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Letter


Vote “YES” on the Balanced Budget Amendment!
An Open Letter to the United States House of Representatives:

November 14, 2011

Dear Representative:

On behalf of the 362,000 members of the National Taxpayers Union (NTU), I strongly urge you to vote in favor of H.J. Res. 2, the Balanced Budget Amendment (BBA) that will be considered on the floor this week. By preventing the reckless accumulation of debt, the BBA can help to get our enormous fiscal problems under control in order to avoid a crippling economic crisis. NTU supports several BBAs, including H.J. Res. 2, which most closely resembles the version NTU and many of its allies worked to pass through the House in 1995. Roll call votes on the BBA will be among the most heavily-weighted of the year in our annual Rating of Congress and a “YES” vote will be considered the pro-taxpayer position. Any weaker BBA substitutes, such as those exempting certain federal programs, are unacceptable and deserve a “NO” vote.

In the past decade, under the direction of Presidents and lawmakers from both parties, our federal budget has expanded dramatically no matter what measure one consults. At the dawn of the new millennium in 2001, federal outlays were about $1.8 trillion or 18.2 percent of our Gross Domestic Product. However, through the middle of the decade we saw an ultimately unsustainable explosion in spending driven by such factors as the creation of a new cabinet-level Department of Homeland Security, a Medicare prescription drug benefit, and increased expenditures on defense and education. The modest spending discipline of the 1990s eroded rapidly, and when one adds so-called “crisis response” spending – such as the $700 billion Troubled Asset Relief Program (TARP) of 2008 or the $862 billion “economic stimulus” bill of 2009 – the picture grows even bleaker. Our budget is now more than twice as large as in 2001 and an incredible flood of red ink awaits us in coming years unless we begin a serious reform effort immediately.

Passage of the BBA is not a substitute for the hard work of reducing spending and restructuring our unsustainable entitlement programs, but it will provide Congress the necessary guidelines within which that work can be completed while protecting our children and grandchildren from the crushing debt burdens that threaten their future prosperity. H.J. Res. 2 would enshrine in our Constitution a principle that was simply assumed by our Founders: that the federal government should not spend more than it takes in, absent a specific emergency. Unfortunately, decades of fiscal mismanagement have proven that Congress as an institution is no longer  capable of restraining itself, and that durable constitutional safeguards must play a role in limiting government. Washington has run deficits during 45 of the last 50 years. This fact ought to give pause even to die-hard Keynesians, who believe surpluses should be the norm in most economic growth cycles.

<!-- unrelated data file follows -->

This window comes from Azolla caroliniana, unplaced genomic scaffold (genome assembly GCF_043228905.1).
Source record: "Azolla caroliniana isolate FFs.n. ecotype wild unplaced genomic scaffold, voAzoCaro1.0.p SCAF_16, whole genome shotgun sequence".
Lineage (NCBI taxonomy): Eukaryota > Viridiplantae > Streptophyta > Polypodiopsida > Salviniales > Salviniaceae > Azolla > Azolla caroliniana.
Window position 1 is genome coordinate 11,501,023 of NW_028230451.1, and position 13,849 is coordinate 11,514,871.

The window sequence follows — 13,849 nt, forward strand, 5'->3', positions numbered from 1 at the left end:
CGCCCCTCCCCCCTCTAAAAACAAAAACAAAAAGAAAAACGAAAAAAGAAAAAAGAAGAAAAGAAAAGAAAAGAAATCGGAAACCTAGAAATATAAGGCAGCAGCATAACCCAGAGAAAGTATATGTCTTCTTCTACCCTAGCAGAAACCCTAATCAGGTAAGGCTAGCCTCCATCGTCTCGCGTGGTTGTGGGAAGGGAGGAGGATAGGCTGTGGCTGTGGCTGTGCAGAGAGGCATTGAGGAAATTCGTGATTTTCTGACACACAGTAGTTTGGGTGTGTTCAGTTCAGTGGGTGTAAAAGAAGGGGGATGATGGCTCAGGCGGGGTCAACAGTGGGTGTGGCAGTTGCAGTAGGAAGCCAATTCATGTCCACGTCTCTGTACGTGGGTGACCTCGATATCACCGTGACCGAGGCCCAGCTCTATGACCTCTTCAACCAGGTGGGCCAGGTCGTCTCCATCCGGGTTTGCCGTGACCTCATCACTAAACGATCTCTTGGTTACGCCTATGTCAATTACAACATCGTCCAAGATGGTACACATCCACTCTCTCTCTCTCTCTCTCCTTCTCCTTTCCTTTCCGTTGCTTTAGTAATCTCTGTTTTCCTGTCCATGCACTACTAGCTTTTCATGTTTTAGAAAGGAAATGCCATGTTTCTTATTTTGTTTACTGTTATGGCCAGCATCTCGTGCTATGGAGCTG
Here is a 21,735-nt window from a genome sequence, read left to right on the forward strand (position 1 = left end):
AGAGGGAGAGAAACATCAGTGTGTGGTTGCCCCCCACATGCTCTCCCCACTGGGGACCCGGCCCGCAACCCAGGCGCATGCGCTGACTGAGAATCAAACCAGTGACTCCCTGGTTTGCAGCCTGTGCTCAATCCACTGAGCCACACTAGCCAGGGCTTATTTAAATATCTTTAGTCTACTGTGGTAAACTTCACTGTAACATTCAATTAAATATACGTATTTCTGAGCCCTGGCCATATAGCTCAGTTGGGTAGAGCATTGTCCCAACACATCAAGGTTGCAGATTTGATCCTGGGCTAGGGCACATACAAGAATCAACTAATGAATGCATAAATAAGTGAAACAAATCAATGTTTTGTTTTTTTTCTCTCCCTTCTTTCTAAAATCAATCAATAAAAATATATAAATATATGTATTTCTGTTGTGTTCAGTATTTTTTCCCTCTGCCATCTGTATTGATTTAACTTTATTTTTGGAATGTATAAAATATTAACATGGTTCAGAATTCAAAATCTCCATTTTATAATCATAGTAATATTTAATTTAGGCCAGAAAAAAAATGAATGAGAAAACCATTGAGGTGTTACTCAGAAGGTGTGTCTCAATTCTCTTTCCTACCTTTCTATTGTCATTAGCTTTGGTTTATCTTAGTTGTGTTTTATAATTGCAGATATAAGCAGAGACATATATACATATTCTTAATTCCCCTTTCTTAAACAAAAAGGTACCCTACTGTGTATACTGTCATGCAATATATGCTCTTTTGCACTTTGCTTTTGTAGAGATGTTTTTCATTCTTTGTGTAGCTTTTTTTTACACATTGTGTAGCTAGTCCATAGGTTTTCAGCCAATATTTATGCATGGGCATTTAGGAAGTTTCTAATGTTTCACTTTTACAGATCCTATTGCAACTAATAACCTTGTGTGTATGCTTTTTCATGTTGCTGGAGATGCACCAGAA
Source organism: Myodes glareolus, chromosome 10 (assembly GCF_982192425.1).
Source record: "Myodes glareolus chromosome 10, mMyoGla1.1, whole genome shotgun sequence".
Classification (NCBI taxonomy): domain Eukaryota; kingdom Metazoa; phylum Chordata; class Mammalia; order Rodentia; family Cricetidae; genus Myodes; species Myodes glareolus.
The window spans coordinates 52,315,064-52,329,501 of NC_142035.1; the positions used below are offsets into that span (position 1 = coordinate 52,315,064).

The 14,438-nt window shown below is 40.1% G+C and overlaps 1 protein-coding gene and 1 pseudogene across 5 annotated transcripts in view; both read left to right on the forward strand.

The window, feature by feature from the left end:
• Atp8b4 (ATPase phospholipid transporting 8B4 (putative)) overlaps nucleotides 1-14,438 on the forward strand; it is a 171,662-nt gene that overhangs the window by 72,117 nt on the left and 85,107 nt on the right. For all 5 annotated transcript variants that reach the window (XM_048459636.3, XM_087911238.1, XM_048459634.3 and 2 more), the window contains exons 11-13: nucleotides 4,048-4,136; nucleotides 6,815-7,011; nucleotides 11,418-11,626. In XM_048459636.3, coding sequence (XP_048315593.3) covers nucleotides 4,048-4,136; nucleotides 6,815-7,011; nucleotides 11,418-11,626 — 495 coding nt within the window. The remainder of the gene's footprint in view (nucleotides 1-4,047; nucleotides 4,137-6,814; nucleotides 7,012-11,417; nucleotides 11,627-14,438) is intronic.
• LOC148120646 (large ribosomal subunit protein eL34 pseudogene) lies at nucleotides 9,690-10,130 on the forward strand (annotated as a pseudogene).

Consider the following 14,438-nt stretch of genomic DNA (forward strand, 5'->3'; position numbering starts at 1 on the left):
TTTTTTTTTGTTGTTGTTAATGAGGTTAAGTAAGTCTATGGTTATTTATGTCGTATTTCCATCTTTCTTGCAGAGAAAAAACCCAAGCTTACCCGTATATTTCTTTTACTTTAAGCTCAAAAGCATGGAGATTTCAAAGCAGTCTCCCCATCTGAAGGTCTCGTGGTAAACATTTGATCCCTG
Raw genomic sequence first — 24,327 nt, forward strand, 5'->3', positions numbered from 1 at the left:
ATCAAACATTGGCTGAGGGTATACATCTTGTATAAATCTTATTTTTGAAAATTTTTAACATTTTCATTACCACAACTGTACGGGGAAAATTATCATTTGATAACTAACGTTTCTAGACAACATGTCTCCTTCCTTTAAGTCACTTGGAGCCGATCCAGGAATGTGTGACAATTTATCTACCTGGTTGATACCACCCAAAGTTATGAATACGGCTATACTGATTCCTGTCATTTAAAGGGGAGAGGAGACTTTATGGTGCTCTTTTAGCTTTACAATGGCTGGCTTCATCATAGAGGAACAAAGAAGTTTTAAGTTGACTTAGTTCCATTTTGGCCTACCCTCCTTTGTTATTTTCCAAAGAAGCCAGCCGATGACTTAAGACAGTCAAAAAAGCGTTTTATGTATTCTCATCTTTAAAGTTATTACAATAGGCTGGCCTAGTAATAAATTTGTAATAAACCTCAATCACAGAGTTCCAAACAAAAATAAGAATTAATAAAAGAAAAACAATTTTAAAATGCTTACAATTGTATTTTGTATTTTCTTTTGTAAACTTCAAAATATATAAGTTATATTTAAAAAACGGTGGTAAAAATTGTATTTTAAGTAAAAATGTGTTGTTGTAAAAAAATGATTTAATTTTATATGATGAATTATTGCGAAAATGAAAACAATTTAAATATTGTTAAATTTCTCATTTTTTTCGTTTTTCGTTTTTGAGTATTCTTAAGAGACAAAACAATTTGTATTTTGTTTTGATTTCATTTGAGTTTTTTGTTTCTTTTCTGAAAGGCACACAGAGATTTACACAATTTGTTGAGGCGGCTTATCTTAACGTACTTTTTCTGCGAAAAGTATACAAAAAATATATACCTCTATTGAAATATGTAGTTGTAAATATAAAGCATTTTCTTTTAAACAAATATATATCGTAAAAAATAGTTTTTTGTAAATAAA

H.J. Res. 2 is not a silver bullet and it is not perfect. We have for decades urged Congress to enact limits on spending and taxation, in addition to this BBA’s limits on debt. Tax and expenditure limitations are as necessary today as they have ever been, but this fact should not be used to justify opposition to a common-sense measure making irresponsible deficit spending much more difficult and ensuring more accountable tax policy. Consider what might have happened had the BBA not failed by just one vote in the Senate in the 1990s. While many argue that a “clean” BBA could prove to be a tax trap, they would be hard-pressed to point out what tax increases would have passed had the measure been in effect for the last decade and a half. Meanwhile, it is likely that our debt would be on the order of $10 trillion smaller than it is today.

Neither the current generation of taxpayers nor future ones can afford further delays in passing a BBA. This Congress must send H.J. Res. 2 to the states for ratification now.

Sincerely,

Andrew Moylan
Vice President of Government Affairs